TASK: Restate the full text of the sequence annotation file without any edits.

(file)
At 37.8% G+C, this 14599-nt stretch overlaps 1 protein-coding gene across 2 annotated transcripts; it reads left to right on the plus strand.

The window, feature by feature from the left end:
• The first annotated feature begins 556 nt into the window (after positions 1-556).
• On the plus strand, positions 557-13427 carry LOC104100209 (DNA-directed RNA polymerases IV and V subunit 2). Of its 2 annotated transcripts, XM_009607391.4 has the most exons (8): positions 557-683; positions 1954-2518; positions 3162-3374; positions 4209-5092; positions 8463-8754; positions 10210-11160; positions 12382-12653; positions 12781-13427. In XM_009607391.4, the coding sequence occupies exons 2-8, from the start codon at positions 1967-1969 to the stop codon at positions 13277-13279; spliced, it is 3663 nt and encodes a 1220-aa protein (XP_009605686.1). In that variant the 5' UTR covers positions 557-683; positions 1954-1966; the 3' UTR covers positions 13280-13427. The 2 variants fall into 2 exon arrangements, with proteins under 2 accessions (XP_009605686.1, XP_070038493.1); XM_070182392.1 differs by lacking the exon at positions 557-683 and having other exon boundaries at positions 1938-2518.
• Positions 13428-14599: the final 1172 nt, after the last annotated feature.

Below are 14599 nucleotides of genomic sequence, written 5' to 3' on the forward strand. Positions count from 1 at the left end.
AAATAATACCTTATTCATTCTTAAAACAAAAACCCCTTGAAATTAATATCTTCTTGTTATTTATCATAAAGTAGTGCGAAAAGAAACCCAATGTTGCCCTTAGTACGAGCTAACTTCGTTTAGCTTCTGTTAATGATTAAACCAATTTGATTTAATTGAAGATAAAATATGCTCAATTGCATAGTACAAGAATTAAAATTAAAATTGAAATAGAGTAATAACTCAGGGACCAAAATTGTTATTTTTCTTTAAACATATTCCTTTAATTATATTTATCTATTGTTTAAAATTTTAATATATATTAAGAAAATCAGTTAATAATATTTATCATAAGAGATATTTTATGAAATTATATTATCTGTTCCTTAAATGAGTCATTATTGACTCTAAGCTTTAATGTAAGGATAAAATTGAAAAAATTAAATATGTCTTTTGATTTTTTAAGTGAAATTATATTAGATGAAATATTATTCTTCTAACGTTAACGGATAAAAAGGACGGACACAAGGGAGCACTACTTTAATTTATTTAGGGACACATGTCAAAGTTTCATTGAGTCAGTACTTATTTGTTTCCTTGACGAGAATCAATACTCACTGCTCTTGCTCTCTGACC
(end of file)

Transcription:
At 37.8% G+C, this 14599-nt stretch overlaps 1 protein-coding gene across 2 annotated transcripts; it reads left to right on the plus strand.

The window, feature by feature from the left end:
• The first annotated feature begins 556 nt into the window (after positions 1-556).
• On the plus strand, positions 557-13427 carry LOC104100209 (DNA-directed RNA polymerases IV and V subunit 2). Of its 2 annotated transcripts, XM_009607391.4 has the most exons (8): positions 557-683; positions 1954-2518; positions 3162-3374; positions 4209-5092; positions 8463-8754; positions 10210-11160; positions 12382-12653; positions 12781-13427. In XM_009607391.4, the coding sequence occupies exons 2-8, from the start codon at positions 1967-1969 to the stop codon at positions 13277-13279; spliced, it is 3663 nt and encodes a 1220-aa protein (XP_009605686.1). In that variant the 5' UTR covers positions 557-683; positions 1954-1966; the 3' UTR covers positions 13280-13427. The 2 variants fall into 2 exon arrangements, with proteins under 2 accessions (XP_009605686.1, XP_070038493.1); XM_070182392.1 differs by lacking the exon at positions 557-683 and having other exon boundaries at positions 1938-2518.
• Positions 13428-14599: the final 1172 nt, after the last annotated feature.

Below are 14599 nucleotides of genomic sequence, written 5' to 3' on the forward strand. Positions count from 1 at the left end.
AAATAATACCTTATTCATTCTTAAAACAAAAACCCCTTGAAATTAATATCTTCTTGTTATTTATCATAAAGTAGTGCGAAAAGAAACCCAATGTTGCCCTTAGTACGAGCTAACTTCGTTTAGCTTCTGTTAATGATTAAACCAATTTGATTTAATTGAAGATAAAATATGCTCAATTGCATAGTACAAGAATTAAAATTAAAATTGAAATAGAGTAATAACTCAGGGACCAAAATTGTTATTTTTCTTTAAACATATTCCTTTAATTATATTTATCTATTGTTTAAAATTTTAATATATATTAAGAAAATCAGTTAATAATATTTATCATAAGAGATATTTTATGAAATTATATTATCTGTTCCTTAAATGAGTCATTATTGACTCTAAGCTTTAATGTAAGGATAAAATTGAAAAAATTAAATATGTCTTTTGATTTTTTAAGTGAAATTATATTAGATGAAATATTATTCTTCTAACGTTAACGGATAAAAAGGACGGACACAAGGGAGCACTACTTTAATTTATTTAGGGACACATGTCAAAGTTTCATTGAGTCAGTACTTATTTGTTTCCTTGACGAGAATCAATACTCACTGCTCTTGCTCTCTGACC